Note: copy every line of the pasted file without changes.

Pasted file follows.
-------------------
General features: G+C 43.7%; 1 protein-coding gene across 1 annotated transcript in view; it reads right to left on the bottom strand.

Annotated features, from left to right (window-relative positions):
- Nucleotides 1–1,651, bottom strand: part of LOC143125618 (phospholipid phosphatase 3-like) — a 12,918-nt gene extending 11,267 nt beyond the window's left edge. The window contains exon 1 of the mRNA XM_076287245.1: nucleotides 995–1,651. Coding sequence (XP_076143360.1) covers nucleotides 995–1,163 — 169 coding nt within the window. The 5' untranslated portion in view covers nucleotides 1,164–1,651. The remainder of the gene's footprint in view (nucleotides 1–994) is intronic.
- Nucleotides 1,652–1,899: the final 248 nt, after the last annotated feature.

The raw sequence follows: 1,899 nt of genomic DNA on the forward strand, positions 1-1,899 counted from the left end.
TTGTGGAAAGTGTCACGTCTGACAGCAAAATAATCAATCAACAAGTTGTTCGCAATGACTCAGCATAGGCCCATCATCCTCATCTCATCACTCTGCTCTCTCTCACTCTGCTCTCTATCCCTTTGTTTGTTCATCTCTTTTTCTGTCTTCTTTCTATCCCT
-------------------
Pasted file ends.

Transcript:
General features: G+C 43.7%; 1 protein-coding gene across 1 annotated transcript in view; it reads right to left on the bottom strand.

Annotated features, from left to right (window-relative positions):
- Nucleotides 1–1,651, bottom strand: part of LOC143125618 (phospholipid phosphatase 3-like) — a 12,918-nt gene extending 11,267 nt beyond the window's left edge. The window contains exon 1 of the mRNA XM_076287245.1: nucleotides 995–1,651. Coding sequence (XP_076143360.1) covers nucleotides 995–1,163 — 169 coding nt within the window. The 5' untranslated portion in view covers nucleotides 1,164–1,651. The remainder of the gene's footprint in view (nucleotides 1–994) is intronic.
- Nucleotides 1,652–1,899: the final 248 nt, after the last annotated feature.

The raw sequence follows: 1,899 nt of genomic DNA on the forward strand, positions 1-1,899 counted from the left end.
TTGTGGAAAGTGTCACGTCTGACAGCAAAATAATCAATCAACAAGTTGTTCGCAATGACTCAGCATAGGCCCATCATCCTCATCTCATCACTCTGCTCTCTCTCACTCTGCTCTCTATCCCTTTGTTTGTTCATCTCTTTTTCTGTCTTCTTTCTATCCCT